As noble Lords will see when we debate Clause 26 later, the code of practice will give guidance on the ways in which an employer can fulfil his duties and will be subject to wide consultations. I hope that that will reassure Members of the Committee.

Contrary to what has been suggested, the Bill requires that an employer's opinion must be reasonably held. I do not wish to go back over the debate on the previous amendment. In cases where there is a genuine uncertainty about the effects of a particular disability, tribunals will ask what steps an employer took to examine that issue. As my noble friend Lady O'Cathain said, on occasions there will be an evidential need to show that advice has been taken to establish the position of the employer. On the other side of the coin—it was a point made by the noble Lord, Lord Ashley—the people who most need the advice will not take it. One can take as much advice as one wishes; but one will not act properly on it. That will not advance the case of the disabled person one jot. We believe that the approach outlined is the right way to deal with the problem, and not to impose an unnecessary and burdensome procedural requirement of this kind.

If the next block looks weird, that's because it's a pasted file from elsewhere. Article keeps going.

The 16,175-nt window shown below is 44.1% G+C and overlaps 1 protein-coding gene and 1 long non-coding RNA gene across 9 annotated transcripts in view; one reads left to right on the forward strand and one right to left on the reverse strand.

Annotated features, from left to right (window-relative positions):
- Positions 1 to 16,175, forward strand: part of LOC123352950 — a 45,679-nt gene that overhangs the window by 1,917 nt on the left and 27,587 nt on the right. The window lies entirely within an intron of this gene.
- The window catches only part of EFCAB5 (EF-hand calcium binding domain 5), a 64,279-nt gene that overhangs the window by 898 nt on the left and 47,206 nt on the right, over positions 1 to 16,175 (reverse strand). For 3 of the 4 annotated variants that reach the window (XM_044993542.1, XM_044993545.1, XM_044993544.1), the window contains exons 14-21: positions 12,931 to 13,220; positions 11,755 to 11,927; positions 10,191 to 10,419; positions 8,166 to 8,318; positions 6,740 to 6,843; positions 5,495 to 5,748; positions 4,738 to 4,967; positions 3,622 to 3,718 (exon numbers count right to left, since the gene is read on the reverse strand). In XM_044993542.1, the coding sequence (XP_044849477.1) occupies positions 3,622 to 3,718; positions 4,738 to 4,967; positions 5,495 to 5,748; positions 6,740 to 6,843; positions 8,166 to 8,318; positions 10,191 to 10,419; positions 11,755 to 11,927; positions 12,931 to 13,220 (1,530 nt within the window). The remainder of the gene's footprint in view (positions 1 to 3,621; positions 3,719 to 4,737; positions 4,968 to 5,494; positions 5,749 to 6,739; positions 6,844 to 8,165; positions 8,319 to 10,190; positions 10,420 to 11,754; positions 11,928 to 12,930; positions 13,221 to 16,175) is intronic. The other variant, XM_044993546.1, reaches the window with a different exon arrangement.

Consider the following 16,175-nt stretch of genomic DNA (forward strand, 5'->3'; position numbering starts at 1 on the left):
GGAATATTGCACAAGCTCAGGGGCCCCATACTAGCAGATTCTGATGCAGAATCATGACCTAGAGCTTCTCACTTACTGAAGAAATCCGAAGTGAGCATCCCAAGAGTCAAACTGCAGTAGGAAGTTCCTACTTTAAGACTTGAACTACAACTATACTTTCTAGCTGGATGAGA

Perhaps I may touch briefly on two further points. The noble Baroness Lady Turner cited a case relating to someone working for National Car Parks. I do not know the details of the case, but it seems to me that on the basis of what she described the circumstances would be discriminatory and the provisions of Clause 3(2) (d) of the Bill would come into effect. There would be a duty in those circumstances for an employer actually to carry out reasonable adjustment.